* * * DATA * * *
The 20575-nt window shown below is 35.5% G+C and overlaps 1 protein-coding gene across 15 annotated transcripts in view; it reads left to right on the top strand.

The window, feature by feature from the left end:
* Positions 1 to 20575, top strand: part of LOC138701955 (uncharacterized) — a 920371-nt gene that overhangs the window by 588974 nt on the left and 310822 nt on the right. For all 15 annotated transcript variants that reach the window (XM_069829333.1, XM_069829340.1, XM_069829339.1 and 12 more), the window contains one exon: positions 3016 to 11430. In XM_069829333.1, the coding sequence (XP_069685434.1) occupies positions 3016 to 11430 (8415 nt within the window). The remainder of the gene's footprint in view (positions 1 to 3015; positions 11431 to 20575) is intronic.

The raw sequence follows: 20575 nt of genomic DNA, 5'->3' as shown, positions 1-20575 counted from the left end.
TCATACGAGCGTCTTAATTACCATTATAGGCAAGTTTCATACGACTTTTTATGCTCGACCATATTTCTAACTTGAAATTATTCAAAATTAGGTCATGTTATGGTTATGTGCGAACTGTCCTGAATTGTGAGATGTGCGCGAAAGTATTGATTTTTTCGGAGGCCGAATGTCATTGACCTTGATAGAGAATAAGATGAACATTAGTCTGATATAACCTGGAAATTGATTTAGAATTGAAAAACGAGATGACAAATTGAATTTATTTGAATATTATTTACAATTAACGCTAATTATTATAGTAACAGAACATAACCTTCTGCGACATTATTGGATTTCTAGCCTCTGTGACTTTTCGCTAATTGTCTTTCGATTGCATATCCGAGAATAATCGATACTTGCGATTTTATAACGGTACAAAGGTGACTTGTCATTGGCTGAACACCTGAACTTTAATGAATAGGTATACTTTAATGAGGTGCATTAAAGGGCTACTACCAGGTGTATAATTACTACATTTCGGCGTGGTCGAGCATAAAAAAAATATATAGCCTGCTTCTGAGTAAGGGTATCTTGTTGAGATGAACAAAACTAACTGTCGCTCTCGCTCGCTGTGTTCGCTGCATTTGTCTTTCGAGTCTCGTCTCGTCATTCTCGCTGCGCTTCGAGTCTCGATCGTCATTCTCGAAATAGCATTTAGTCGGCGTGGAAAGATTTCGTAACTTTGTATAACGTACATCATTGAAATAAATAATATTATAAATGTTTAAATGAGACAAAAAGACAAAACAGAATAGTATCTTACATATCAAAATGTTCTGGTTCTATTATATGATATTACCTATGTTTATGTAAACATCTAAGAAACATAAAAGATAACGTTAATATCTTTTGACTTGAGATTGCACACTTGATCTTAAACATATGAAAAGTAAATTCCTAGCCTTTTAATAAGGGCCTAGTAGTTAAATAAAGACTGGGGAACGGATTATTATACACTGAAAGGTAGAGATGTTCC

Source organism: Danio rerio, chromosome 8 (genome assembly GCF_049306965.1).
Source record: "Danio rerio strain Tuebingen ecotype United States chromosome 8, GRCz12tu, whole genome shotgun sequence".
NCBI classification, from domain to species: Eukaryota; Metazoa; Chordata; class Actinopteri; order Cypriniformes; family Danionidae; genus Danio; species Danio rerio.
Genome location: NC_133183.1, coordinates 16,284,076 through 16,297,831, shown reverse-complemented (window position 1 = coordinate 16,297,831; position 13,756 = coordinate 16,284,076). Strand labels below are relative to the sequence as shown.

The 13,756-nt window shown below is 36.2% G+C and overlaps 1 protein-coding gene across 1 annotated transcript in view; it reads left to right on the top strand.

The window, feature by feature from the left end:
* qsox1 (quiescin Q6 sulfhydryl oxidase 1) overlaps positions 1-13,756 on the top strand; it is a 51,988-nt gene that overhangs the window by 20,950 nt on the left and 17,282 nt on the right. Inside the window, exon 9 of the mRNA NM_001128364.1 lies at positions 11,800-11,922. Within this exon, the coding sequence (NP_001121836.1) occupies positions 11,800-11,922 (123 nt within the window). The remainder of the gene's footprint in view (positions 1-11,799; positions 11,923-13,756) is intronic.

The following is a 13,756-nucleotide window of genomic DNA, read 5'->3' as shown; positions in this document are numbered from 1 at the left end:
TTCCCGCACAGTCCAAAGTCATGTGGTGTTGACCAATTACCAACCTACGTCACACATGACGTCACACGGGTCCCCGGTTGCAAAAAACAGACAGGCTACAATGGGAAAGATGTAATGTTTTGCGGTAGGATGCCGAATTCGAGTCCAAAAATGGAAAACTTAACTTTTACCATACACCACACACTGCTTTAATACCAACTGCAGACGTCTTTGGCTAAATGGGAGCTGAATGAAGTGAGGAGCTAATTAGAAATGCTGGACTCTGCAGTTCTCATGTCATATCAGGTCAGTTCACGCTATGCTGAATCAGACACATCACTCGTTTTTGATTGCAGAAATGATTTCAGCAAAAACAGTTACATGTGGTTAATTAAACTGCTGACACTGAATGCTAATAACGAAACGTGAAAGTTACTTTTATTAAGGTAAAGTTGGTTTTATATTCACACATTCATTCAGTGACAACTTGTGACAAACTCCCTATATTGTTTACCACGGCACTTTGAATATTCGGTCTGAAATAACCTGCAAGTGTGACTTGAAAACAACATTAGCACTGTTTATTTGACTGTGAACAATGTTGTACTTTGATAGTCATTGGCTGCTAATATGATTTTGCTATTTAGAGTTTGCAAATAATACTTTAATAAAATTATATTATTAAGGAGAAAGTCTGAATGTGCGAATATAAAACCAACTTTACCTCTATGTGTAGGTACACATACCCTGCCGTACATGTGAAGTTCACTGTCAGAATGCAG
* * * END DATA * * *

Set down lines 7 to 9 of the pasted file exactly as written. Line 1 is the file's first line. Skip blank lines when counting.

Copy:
Source record: "Danio rerio strain Tuebingen ecotype United States chromosome 8, GRCz12tu, whole genome shotgun sequence".
NCBI classification, from domain to species: Eukaryota; Metazoa; Chordata; class Actinopteri; order Cypriniformes; family Danionidae; genus Danio; species Danio rerio.
Genome location: NC_133183.1, coordinates 16,284,076 through 16,297,831, shown reverse-complemented (window position 1 = coordinate 16,297,831; position 13,756 = coordinate 16,284,076). Strand labels below are relative to the sequence as shown.